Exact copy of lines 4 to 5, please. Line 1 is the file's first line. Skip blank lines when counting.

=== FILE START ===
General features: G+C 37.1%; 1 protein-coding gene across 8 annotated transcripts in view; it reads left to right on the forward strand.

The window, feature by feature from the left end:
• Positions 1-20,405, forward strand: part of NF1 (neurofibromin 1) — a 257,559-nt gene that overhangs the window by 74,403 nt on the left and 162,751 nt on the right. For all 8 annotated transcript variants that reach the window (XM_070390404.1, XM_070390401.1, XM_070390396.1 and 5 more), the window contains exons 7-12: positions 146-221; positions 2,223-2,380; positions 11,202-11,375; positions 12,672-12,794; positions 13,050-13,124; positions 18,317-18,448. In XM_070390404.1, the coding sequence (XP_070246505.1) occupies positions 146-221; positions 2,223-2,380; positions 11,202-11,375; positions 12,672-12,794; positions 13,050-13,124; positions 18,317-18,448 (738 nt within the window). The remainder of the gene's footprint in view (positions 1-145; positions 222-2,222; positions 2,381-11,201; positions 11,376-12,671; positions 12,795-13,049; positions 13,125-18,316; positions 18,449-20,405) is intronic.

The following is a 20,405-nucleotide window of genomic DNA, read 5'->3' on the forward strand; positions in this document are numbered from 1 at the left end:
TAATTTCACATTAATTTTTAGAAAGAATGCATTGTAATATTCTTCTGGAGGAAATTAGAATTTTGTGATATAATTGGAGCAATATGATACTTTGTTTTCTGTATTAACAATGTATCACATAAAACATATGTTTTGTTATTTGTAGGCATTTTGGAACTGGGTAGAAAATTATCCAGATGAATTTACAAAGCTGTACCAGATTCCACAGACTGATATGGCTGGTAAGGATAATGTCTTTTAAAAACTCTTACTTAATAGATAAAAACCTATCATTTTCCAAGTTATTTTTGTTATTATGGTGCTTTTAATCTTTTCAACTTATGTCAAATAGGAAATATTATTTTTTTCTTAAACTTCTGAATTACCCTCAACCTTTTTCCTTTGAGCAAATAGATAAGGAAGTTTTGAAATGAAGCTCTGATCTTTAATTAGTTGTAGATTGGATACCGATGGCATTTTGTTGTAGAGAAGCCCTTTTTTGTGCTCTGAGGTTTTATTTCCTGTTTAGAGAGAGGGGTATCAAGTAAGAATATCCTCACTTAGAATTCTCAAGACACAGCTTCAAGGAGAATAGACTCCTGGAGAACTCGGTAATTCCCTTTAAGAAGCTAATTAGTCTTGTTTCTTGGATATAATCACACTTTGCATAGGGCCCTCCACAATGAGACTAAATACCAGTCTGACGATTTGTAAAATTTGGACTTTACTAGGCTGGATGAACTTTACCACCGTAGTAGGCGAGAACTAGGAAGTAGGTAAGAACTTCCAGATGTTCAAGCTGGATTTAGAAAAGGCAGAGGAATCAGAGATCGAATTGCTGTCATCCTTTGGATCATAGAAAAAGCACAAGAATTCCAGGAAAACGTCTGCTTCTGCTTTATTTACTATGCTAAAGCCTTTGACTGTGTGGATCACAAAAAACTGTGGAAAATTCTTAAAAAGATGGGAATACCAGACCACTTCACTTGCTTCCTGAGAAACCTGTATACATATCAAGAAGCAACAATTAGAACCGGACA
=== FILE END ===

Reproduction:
The following is a 20,405-nucleotide window of genomic DNA, read 5'->3' on the forward strand; positions in this document are numbered from 1 at the left end:
TAATTTCACATTAATTTTTAGAAAGAATGCATTGTAATATTCTTCTGGAGGAAATTAGAATTTTGTGATATAATTGGAGCAATATGATACTTTGTTTTCTGTATTAACAATGTATCACATAAAACATATGTTTTGTTATTTGTAGGCATTTTGGAACTGGGTAGAAAATTATCCAGATGAATTTACAAAGCTGTACCAGATTCCACAGACTGATATGGCTGGTAAGGATAATGTCTTTTAAAAACTCTTACTTAATAGATAAAAACCTATCATTTTCCAAGTTATTTTTGTTATTATGGTGCTTTTAATCTTTTCAACTTATGTCAAATAGGAAATATTATTTTTTTCTTAAACTTCTGAATTACCCTCAACCTTTTTCCTTTGAGCAAATAGATAAGGAAGTTTTGAAATGAAGCTCTGATCTTTAATTAGTTGTAGATTGGATACCGATGGCATTTTGTTGTAGAGAAGCCCTTTTTTGTGCTCTGAGGTTTTATTTCCTGTTTAGAGAGAGGGGTATCAAGTAAGAATATCCTCACTTAGAATTCTCAAGACACAGCTTCAAGGAGAATAGACTCCTGGAGAACTCGGTAATTCCCTTTAAGAAGCTAATTAGTCTTGTTTCTTGGATATAATCACACTTTGCATAGGGCCCTCCACAATGAGACTAAATACCAGTCTGACGATTTGTAAAATTTGGACTTTACTAGGCTGGATGAACTTTACCACCGTAGTAGGCGAGAACTAGGAAGTAGGTAAGAACTTCCAGATGTTCAAGCTGGATTTAGAAAAGGCAGAGGAATCAGAGATCGAATTGCTGTCATCCTTTGGATCATAGAAAAAGCACAAGAATTCCAGGAAAACGTCTGCTTCTGCTTTATTTACTATGCTAAAGCCTTTGACTGTGTGGATCACAAAAAACTGTGGAAAATTCTTAAAAAGATGGGAATACCAGACCACTTCACTTGCTTCCTGAGAAACCTGTATACATATCAAGAAGCAACAATTAGAACCGGACA